Review Summary: In an impressive progression from their previous releases, The Kilimanjaro Darkjazz Ensemble treats us to a momentous trip to curious places. And there’s no doubt they’ll pick up new fans along the way.16 of 16 thought this review was well written
Upon listening to The Kilimanjaro Darkjazz Ensemble, one will find that their lengthy name is actually quite fitting to their sound. The hodgepodge septet of Europeans (the ‘Ensemble’) began its peculiar origin (‘Kilimanjaro’) when band founders Jason Köhnen (AKA breakcore musician Bong-Ra
) and Gideon Kiers began merging their audio and visual skills to readapt old films such as Nosferatu and Metropolis. The ‘Darkjazz’ part of their title is just that, an arcane interpretation of the otherwise familiar jazz stylings we all know. While not as grim-sounding as their German contemporaries, Bohren & Der Club Of Gore
, TKDE exhibits an interesting mix of the dismal and the serene while constructing an atmosphere that is easy to be immersed in.
From the Stairwell
comes to us after two little-known, but otherwise well-received LPs; their 2006 eponymous debut and 2009’s Here Be Dragons
. In their previous works, TKDE have had a troubled way with direction and structure which, while still interesting, lead listeners to blur the line between The Kilimanjaro Darkjazz Ensemble and their improvisational alter-ego band, The Mount Fuji Doomjazz Corporation
. In finally setting the two bands apart, From the Stairwell
takes us on a winding tour of more of everything that had initially made their music interesting. More trip-hop, more post-rock and more electronic bits. With that, it plays as their most distinguished and intentional effort yet.
From a sultry string section leading into sinister horn and bass tones, the opening track, All is One
, carries itself into a delicate piano section reminiscent of a Miyazaki film. It’s the perfect opener for the album to preview what kind of new tricks TKDE has to offer on this release. As the song progresses into an irregular ride pattern behind queasy muted brass tones and a certain ominous drone, we get our first taste of Charlotte Cegarra’s eerie, hostile vocals that take us to a tense and smoky jazz club. This is where TKDE’s imagery begins.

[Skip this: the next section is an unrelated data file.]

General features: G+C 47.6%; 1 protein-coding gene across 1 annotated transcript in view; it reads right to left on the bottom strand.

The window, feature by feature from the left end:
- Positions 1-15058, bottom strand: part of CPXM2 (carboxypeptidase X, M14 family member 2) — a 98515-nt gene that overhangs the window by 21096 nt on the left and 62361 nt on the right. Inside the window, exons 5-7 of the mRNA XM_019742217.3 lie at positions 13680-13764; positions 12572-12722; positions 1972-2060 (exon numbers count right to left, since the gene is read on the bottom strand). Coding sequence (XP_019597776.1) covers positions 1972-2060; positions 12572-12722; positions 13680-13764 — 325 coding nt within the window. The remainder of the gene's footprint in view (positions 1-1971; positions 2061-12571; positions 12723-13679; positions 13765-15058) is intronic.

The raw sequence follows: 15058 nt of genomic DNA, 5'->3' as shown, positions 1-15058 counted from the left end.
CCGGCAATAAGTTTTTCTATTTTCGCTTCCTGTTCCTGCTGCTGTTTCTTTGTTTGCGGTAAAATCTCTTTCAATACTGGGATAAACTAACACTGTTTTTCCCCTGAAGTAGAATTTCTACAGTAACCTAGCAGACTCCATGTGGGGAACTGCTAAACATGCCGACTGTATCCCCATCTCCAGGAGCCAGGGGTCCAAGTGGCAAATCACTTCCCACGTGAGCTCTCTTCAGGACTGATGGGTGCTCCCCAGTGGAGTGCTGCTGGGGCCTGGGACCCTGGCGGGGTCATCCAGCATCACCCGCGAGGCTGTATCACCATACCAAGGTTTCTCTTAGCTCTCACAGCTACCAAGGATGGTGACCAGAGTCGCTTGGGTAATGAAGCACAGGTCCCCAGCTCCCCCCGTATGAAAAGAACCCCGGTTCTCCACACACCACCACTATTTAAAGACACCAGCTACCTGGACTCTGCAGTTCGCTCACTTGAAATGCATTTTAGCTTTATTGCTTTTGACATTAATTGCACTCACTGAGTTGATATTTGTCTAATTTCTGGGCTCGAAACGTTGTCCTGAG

Only fifteen minutes later are we taken into the unlikely gem Cocaine
, which sees your ears stumbling into gritty, busy factory that seem to be operated by… no one? Ghosts? It might not fit into the jazz-influenced mold that the rest of the songs on the album do but it’s the most evident result of TKDE’s experimentation within a sound they are already comfortable with. This barren track is full of industrial tones, creeping along with machinery noises, reversed chimes and what appears to be samples of steam-powered mechanisms that just grow colder and more intense until an ambient light is reached near the end.
On later tracks, such as White Eyes
, the hopeful Celladoor
and Les Étoiles Mutantes
(The Mutant Stars), the band shows off the recent addition of Tortoise
-esque post-rock elements to their repertoire as well as a ton of electronic bleeps and fizzes, no doubt on account of Bong-Ra’s background. The latter track, while not the closer, brings the LP back to the atmosphere it started on in All is One
, only on a higher plane, a sign that we’ve now come up From the Stairwell
. The bending guitar tones and electric keys behind Cegarra’s echoing voice bring to mind some of Stars of the Lid
’s earlier material and set the music in some sort of luxurious floating space beatnik club leaving the earth’s surroundings playing only the most sophisticated of future-jazz.
It’s a shame that TKDE thought it was necessary to include the 12-minute, drawn out drone-fest that is the actual closer, Past Midnight
. Without that track, in the light of everything mentioned above, I would have forgotten about the few things I thought weak from this release: Sporadic encounters with long, dragging sections somewhere between filler and build-up with often no details of interest as well as very busy segments where too many tones are blending and it’s difficult to comprehend what is going on in an otherwise quite articulate release.
As much as The Kilimanjaro Darkjazz Ensemble’s brand of jazz isn’t mainstream material by any stretch, with From The Stairwell
, they’ve made themselves accessible for the first time. By mastering what they already had to offer and then adding even more flesh to their bones, they’ve concocted a release bound to entice more than simply their obscure cult fan base. Finally established as a band with direction and intent, The Kilimanjaro Darkjazz Ensemble’s 3rd LP is one to be taken in by an audience as diverse as the influences present in it.